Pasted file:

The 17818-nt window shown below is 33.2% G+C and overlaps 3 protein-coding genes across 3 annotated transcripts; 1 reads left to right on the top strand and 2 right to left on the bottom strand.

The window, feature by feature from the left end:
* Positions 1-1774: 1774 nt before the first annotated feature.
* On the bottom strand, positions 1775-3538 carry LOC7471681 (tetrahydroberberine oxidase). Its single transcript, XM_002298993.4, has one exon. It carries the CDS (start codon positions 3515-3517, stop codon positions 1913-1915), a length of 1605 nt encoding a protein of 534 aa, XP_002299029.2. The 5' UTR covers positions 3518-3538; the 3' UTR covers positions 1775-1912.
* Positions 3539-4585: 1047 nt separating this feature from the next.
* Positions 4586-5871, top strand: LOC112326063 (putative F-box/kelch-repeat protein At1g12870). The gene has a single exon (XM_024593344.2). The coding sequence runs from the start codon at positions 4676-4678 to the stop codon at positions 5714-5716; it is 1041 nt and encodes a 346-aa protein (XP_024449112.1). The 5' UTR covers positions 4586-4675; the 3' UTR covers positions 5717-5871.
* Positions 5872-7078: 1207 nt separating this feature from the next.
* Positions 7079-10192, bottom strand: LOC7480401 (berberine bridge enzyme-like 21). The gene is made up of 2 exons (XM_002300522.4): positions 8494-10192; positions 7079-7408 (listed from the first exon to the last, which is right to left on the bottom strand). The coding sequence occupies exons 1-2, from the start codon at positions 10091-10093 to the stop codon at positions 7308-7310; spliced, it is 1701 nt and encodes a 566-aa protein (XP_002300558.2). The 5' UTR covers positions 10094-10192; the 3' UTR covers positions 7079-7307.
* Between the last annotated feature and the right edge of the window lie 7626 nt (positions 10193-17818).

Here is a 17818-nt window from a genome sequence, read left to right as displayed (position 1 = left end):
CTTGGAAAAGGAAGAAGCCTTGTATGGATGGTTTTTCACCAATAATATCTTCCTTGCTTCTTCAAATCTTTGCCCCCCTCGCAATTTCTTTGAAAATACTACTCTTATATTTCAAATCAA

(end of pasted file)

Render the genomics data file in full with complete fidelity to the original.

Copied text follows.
The 17818-nt window shown below is 33.2% G+C and overlaps 3 protein-coding genes across 3 annotated transcripts; 1 reads left to right on the top strand and 2 right to left on the bottom strand.

The window, feature by feature from the left end:
* Positions 1-1774: 1774 nt before the first annotated feature.
* On the bottom strand, positions 1775-3538 carry LOC7471681 (tetrahydroberberine oxidase). Its single transcript, XM_002298993.4, has one exon. It carries the CDS (start codon positions 3515-3517, stop codon positions 1913-1915), a length of 1605 nt encoding a protein of 534 aa, XP_002299029.2. The 5' UTR covers positions 3518-3538; the 3' UTR covers positions 1775-1912.
* Positions 3539-4585: 1047 nt separating this feature from the next.
* Positions 4586-5871, top strand: LOC112326063 (putative F-box/kelch-repeat protein At1g12870). The gene has a single exon (XM_024593344.2). The coding sequence runs from the start codon at positions 4676-4678 to the stop codon at positions 5714-5716; it is 1041 nt and encodes a 346-aa protein (XP_024449112.1). The 5' UTR covers positions 4586-4675; the 3' UTR covers positions 5717-5871.
* Positions 5872-7078: 1207 nt separating this feature from the next.
* Positions 7079-10192, bottom strand: LOC7480401 (berberine bridge enzyme-like 21). The gene is made up of 2 exons (XM_002300522.4): positions 8494-10192; positions 7079-7408 (listed from the first exon to the last, which is right to left on the bottom strand). The coding sequence occupies exons 1-2, from the start codon at positions 10091-10093 to the stop codon at positions 7308-7310; spliced, it is 1701 nt and encodes a 566-aa protein (XP_002300558.2). The 5' UTR covers positions 10094-10192; the 3' UTR covers positions 7079-7307.
* Between the last annotated feature and the right edge of the window lie 7626 nt (positions 10193-17818).

Here is a 17818-nt window from a genome sequence, read left to right as displayed (position 1 = left end):
CTTGGAAAAGGAAGAAGCCTTGTATGGATGGTTTTTCACCAATAATATCTTCCTTGCTTCTTCAAATCTTTGCCCCCCTCGCAATTTCTTTGAAAATACTACTCTTATATTTCAAATCAA